People sit in an outdoor plaza in Gangtok, Sikkim (Representational image)
People sit in an outdoor plaza in Gangtok, Sikkim (Representational image) | Prashanth Vishwanathan | Bloomberg
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Sikkim has been struggling with alcohol and drug abuse since the 1980s. Illicit use of pharmaceutical drugs stands at the core of Sikkim’s drug problem, which has been gripped by rampant misuse of prescription drugs like Nitrosun, cough syrups and Spasmo Proxyvon.

As Sikkim’s drug problem worsened leading up to the early 2000s, it enacted the Sikkim Anti-Drugs Act, 2006 (SADA), with an intent to tackle its own distinctive problems with prescription drug use. SADA was enacted to deal with increasing abuse of medicinal preparations and its provisions mirrored those of the Narcotic Drugs and Psychotropic Substances Act, 1985 (NDPS Act). It continued to operate within a purely deterrence-based model through criminalising illicit drug use.

Interestingly, SADA did not provide for imprisonment for illicit drug use and limited the penalty to a fine of Rs 10,000. However, in 2011, SADA was amended to provide for stricter punishments and the fine for illicit drug use was increased from Rs 10,000 to Rs 50,000.

This prompted sustained advocacy by the Sikkimese civil society, which drew attention to the futility of tackling addiction through criminalisation. Amendments to SADA that followed reflected an altered state policy towards drug use.


Also read: The long list of harmful effects of cannabis criminalisation no one talks about


An altered approach – 2017 amendment to SADA

Differentiating between peddlers & consumers: In 2017, SADA was amended to recognise the distinction between ‘peddlers’ and ‘consumers’. Anybody caught with small quantities of drugs was now categorised as a ‘consumer’ while those caught with larger quantities were categorised as ‘peddlers’. The recognition of this distinction enabled SADA to channelise Sikkim’s healthcare services to the most vulnerable drug users.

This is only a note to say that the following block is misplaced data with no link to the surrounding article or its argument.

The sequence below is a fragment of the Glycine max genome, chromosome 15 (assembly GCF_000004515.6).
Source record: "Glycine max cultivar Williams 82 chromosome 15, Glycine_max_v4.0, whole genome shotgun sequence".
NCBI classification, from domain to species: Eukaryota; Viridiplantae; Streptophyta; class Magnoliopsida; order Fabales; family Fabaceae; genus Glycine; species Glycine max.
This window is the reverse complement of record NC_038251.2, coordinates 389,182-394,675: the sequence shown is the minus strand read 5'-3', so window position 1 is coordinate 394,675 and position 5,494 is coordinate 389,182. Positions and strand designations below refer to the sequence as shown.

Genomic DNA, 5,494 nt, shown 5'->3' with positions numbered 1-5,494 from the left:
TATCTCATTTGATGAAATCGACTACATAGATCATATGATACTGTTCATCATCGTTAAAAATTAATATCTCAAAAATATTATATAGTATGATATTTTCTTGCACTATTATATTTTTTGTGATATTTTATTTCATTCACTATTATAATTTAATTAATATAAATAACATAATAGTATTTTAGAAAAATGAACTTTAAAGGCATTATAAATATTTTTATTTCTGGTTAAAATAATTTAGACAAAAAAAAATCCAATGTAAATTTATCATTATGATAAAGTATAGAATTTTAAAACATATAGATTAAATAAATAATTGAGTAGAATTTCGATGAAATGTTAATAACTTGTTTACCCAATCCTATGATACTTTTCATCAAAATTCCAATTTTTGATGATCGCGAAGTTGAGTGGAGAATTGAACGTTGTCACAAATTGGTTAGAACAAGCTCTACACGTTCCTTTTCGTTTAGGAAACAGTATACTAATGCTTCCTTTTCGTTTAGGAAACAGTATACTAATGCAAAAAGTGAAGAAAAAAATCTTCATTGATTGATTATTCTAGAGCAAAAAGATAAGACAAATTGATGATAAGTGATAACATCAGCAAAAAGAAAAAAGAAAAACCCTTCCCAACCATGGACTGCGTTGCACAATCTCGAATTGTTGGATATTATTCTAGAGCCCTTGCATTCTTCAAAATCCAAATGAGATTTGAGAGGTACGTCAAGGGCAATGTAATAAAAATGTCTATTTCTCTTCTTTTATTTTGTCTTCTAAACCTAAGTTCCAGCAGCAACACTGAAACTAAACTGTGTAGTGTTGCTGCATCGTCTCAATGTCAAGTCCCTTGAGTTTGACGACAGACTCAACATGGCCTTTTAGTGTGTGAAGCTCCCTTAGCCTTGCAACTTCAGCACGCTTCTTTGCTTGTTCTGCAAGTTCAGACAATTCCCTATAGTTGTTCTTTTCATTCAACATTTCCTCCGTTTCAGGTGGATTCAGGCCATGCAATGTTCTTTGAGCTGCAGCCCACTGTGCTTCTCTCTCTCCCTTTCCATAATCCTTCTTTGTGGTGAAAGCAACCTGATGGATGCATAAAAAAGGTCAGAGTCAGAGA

Adopting a rehabilitative approach: Additionally, the amendment changed the scheme of punishments and rehabilitation, which now treated illicit drug users differently from sellers, manufacturers etc. The law made psychiatric evaluation of all illicit drug users compulsory, while detoxification and rehabilitation was also provided for, if necessary. 

Novel method for determining drug quantities: The amendment also provided for a novel quantification method. Unlike the NDPS Act, where small and commercial quantities were provided against all drugs in weight and volume, SADA used three delivery formats (tablets, syrups and injection vials) to determine quantities, thus avoiding inconsistencies arising out of measurement in weight and volume, often when prohibited substances are found in the form of pills or syrups. 


Also read: Mumbai had 82% of Maharashtra’s drug cases in 2018, mostly for cannabis consumption, study says


2018 amendment and decriminalisation

In 2018, SADA went a step ahead in its altered approach to drug use and decriminalised illicit drug use. It also laid down elaborate provisions for detoxification and rehabilitation.

Decriminalisation of drug use: While drug use was earlier classified as a contravention under SADA along with manufacturing, transporting etc., the 2018 amendment removed ‘use’ from the list of contraventions. As SADA discarded criminal or administrative penalties for drug use, it forged ahead of many foreign jurisdictions, where illicit drug use has been decriminalised but continues to attract administrative penalties such as fines.

Detoxification and rehabilitation: SADA created an inclusive system that facilitated access to healthcare services for all small quantity offenders and addicts,  entitling them to psychiatric evaluation followed by detoxification and rehabilitation, as required. This ensured that persons who engaged in small scale peddling to support their addiction were not excluded from the benefits of detoxification and rehabilitation.